How we then get from “digital media” to “digital humanities” is an open question. There is no discussion of the lexical shift in the materials available online for the 2001–2 seminar, which is simply titled, ex cathedra, “Digital Humanities Curriculum Seminar.” The key substitution—“humanities” for “media”—seems straightforward enough, on the one hand serving to topically define the scope of the endeavor while also producing a novel construction to rescue it from the flats of the generic phrase “digital media.” And it preserves, by chiasmus, one half of the former appellation, though “humanities” is now simply a noun modified by an adjective.

And there we have it. Continue reading “What’s in a Name? – “Digital Humanities” [#DH] and “Computational Linguistics””

Chomsky, Hockett, Behaviorism and Statistics in Linguistics Theory

Here’s an interesting (and recent) article that speaks to statistical thought in linguistics: The Unmaking of a Modern Synthesis: Noam Chomsky, Charles Hockett, and the Politics of Behaviorism, 1955–1965 (Isis, vol. 17, #1, pp. 49-73: 2016), by Gregory Radick (abstract below). Commenting on it at Dan Everett’s FB page, Yorick Wilks observed: “It is a nice irony that statistical grammars, in the spirit of Hockett at least, have turned out to be the only ones that do effective parsing of sentences by computer.”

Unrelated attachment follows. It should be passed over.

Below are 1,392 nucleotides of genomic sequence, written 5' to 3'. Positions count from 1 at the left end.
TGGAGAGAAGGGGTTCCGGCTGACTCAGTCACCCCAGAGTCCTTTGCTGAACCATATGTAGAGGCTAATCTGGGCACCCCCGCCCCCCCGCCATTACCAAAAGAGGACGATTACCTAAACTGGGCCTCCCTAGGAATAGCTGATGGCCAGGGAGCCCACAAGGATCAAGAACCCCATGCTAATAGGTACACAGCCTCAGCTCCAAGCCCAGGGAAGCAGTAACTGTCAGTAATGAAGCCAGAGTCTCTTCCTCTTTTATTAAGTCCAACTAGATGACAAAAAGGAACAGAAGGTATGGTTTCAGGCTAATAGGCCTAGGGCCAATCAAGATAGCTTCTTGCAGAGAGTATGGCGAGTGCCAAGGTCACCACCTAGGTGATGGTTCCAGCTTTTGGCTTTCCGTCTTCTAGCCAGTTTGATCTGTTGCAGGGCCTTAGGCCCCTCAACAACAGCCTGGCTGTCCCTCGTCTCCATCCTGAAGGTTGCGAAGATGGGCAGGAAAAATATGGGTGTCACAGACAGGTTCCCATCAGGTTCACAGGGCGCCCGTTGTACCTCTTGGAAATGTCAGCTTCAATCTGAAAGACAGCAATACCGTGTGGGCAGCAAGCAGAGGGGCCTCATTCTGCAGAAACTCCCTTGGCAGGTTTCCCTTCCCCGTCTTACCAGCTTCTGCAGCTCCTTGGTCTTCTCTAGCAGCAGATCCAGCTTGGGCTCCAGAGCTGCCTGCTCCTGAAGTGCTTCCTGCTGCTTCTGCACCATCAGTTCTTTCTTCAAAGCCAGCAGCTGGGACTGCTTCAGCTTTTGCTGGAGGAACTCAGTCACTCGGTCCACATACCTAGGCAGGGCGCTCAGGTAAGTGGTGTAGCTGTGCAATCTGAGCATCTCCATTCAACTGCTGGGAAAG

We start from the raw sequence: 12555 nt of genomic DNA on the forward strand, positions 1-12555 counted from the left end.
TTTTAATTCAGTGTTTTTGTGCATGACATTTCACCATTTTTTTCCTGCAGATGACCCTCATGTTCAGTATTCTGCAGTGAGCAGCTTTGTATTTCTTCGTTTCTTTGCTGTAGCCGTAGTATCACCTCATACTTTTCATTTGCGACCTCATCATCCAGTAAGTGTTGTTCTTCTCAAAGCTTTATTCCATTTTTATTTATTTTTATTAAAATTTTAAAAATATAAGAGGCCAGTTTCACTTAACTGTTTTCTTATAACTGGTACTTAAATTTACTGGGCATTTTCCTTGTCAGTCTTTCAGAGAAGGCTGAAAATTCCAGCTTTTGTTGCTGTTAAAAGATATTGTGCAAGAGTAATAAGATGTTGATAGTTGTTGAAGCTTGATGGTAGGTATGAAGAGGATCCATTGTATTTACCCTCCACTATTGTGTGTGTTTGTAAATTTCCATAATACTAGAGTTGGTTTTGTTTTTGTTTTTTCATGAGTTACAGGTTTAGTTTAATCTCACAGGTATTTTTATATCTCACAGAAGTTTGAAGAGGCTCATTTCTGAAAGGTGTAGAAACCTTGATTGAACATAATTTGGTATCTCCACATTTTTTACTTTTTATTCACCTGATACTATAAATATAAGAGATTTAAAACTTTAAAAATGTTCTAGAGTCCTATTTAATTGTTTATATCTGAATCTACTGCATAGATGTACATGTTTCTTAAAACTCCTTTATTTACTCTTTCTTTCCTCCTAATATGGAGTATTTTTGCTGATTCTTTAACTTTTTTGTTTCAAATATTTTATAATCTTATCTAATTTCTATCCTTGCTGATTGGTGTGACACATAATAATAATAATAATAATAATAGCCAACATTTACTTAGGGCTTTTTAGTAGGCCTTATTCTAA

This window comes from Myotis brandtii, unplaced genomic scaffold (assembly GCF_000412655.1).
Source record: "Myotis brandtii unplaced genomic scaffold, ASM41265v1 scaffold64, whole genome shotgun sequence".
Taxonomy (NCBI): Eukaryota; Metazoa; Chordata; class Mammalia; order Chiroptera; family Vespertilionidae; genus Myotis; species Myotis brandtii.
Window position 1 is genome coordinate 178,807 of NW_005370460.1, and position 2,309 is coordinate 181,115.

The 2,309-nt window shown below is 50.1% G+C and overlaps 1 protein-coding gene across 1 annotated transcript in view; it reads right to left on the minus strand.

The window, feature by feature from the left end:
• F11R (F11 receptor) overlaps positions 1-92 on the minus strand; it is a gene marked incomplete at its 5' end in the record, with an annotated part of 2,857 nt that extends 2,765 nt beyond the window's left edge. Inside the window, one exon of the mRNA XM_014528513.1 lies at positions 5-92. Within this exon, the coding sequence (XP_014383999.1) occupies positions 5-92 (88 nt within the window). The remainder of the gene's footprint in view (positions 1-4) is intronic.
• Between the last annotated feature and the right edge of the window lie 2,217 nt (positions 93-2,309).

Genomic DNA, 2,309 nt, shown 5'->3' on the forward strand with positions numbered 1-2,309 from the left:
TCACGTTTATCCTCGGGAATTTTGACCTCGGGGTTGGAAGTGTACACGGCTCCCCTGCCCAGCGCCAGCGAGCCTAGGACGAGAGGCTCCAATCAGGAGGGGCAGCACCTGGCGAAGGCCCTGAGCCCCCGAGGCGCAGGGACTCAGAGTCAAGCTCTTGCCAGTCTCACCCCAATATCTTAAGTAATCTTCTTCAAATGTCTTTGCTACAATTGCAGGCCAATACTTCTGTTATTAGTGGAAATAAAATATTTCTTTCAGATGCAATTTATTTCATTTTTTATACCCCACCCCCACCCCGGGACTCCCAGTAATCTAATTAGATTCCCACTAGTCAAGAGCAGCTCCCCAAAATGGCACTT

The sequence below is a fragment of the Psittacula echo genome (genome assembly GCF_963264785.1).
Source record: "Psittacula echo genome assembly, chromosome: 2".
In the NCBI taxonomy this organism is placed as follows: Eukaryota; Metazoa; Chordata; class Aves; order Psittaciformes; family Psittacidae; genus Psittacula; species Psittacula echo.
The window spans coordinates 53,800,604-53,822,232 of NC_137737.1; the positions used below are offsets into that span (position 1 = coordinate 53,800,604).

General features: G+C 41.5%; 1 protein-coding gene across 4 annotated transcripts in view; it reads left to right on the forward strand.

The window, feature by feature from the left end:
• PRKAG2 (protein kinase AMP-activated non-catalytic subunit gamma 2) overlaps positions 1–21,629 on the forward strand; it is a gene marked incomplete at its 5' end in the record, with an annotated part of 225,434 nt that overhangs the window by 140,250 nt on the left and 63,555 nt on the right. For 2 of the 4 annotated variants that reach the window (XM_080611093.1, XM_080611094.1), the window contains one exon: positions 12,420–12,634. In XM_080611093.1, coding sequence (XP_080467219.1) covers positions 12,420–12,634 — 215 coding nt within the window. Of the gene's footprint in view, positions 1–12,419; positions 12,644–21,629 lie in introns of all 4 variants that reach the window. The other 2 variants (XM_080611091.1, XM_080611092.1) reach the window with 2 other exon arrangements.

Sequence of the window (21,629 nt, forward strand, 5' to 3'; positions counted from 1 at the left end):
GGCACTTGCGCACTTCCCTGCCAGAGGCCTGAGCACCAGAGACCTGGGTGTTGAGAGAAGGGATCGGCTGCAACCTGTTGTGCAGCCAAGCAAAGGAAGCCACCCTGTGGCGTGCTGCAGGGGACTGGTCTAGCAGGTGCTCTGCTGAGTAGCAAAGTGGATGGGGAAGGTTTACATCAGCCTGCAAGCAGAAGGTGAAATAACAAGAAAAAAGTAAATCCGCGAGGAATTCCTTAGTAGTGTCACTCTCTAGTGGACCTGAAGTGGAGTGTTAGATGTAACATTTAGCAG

Abstract: A familiar story about mid-twentieth-century American psychology tells of the abandonment of behaviorism for cognitive science. Between these two, however, lay a scientific borderland, muddy and much traveled. This essay relocates the origins of the Chomskyan program in linguistics there. Following his introduction of transformational generative grammar, Noam Chomsky (b. 1928) mounted a highly publicized attack on behaviorist psychology. Yet when he first developed that approach to grammar, he was a defender of behaviorism. His antibehaviorism emerged only in the course of what became a systematic repudiation of the work of the Cornell linguist C. F. Hockett (1916–2000). In the name of the positivist Unity of Science movement, Hockett had synthesized an approach to grammar based on statistical communication theory; a behaviorist view of language acquisition in children as a process of association and analogy; and an interest in uncovering the Darwinian origins of language. In criticizing Hockett on grammar, Chomsky came to engage gradually and critically with the whole Hockettian synthesis. Situating Chomsky thus within his own disciplinary matrix suggests lessons for students of disciplinary politics generally and—famously with Chomsky—the place of political discipline within a scientific life.

The evolution of phonetic capabilities: causes, constraints and consequences

At next year’s International Congress of Phonetic Sciences in Glasgow there will be a special interest group on the Evolution of our phonetic capabilities. It will focus on the interaction between biological and cultural evolution and encourages work from different modalities too. The call for papers is below: